August 1, 2013

Finest Hour 125, Winter 2004-05

Page 5

@ The Centre: President’s Letter

Stuffing boxes with piles of printed materials, hauling them to a basement storage area, assembling bookcases from pieces that only reluctantly fit together, and culling useful documents from voluminous files are not activities normally undertaken by officers of most organizations. Yet several of the Centre’s officers, the editor, publisher, executive director and coordinator of local activities, spent hours over the Memorial Day weekend doing just that.

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It can reliably be reported that despite cramped working conditions (our offices are not spacious) and no air conditioning, they perspired, groaned, grunted and mumbled (with only a few muffled imprecations) their way to a major tidying up of our Washington headquarters. While good humor was maintained throughout by all, it was left to Allen Packwood, Director of the Churchill Archives Centre at Churchill College Cambridge, to toss off the best comment. Upon his arrival, as he helped load boxes (in coat and tie no less), he was advised that while his assistance was appreciated, it was not really appropriate given his position. He pitched right in, replying, “Never mind, I do this for a living.”

This brings me to a point I wish to emphasize. The work of The Churchill Centre continues to be done largely by those who do not do it for a living, but by volunteers. They make huge contributions of time, talent and treasury to perpetuate, through the work of the Centre, by the most modern means, to the widest possible audience, Winston Churchill’s legacy of boldness and sterling leadership.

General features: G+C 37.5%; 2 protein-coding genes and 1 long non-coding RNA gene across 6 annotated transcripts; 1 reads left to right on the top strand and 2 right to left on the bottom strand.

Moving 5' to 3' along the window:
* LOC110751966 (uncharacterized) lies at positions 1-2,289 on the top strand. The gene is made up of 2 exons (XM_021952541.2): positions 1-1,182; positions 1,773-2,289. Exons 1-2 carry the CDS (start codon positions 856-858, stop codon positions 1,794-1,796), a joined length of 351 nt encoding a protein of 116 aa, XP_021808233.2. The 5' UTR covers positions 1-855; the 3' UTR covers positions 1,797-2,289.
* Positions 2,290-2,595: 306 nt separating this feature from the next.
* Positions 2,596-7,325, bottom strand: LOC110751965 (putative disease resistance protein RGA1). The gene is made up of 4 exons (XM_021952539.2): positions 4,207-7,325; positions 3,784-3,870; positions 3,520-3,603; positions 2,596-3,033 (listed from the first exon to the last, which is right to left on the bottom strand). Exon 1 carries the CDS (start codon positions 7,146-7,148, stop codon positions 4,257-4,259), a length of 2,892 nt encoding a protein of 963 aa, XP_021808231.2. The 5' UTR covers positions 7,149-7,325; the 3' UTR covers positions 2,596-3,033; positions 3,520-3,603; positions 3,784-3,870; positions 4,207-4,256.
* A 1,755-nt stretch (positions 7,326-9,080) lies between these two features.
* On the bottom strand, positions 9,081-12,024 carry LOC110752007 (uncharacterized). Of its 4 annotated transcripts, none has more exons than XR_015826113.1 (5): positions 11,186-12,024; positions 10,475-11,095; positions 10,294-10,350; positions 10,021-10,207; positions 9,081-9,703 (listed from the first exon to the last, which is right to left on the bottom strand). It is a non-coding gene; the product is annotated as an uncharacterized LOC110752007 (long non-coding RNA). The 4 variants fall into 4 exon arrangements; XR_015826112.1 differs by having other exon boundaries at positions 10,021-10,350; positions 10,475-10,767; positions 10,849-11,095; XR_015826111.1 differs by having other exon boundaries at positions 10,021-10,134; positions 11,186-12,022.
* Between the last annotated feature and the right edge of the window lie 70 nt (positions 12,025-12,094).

Yet the Centre’s viability cannot depend exclusively on those fine people who, day in and day out, have been so wonderfully generous with their time and financial support. For the Centre even to approach its goals, the few must become the many.

During the past two years, the Centre has sought harder than ever before to involve more members in its programs and to develop additional sources of funding. The Centre simply cannot realize its potential by relying on its modest ($50 beginning January 2005) dues, its annual Heritage Fund appeal, and the always-uncertain revenues from international conferences. Thus we are preparing actively to seek foundation grants and regularly to hold benefit events to support our programs.

We also continue to seek specific funding for individual projects. Just recently, this has resulted in the digital scanning of the 9000-page, eight-volume Winston S. Churchill: His Complete Speeches, through the generosity of member Wayne Brent’s Zuma Corporation in Culver City, California (page 10).

I fully realize that the Centre’s 2003 Heritage Fund appeal was followed rapidly by two major support events and several others, all within the first six months of 2004. These initiatives prompted some to suggest that our fund-raising efforts were rather aggressive. Their perception is both understandable and accurate. However, this unusually tight schedule was developed to take full advantage of the sharp focus on Churchill stemming from the highly acclaimed “Churchill and America” exhibit at the Library of Congress and its attendant activities. And, by and large, we were able to declare success.

I can assure you that in 2005, the Centre’s events will be much more evenly spaced. The first one, a benefit dinner, will be held in Palm Springs, California on March 17th, with Winston Churchill as speaker. We are discussing a second event, which will complete our fund-raising efforts for 2005. However, whatever the schedule, your continued steadfast support of the Centre and its programs remains crucial if we are to remain a major propagator of the unique Churchill legacy.

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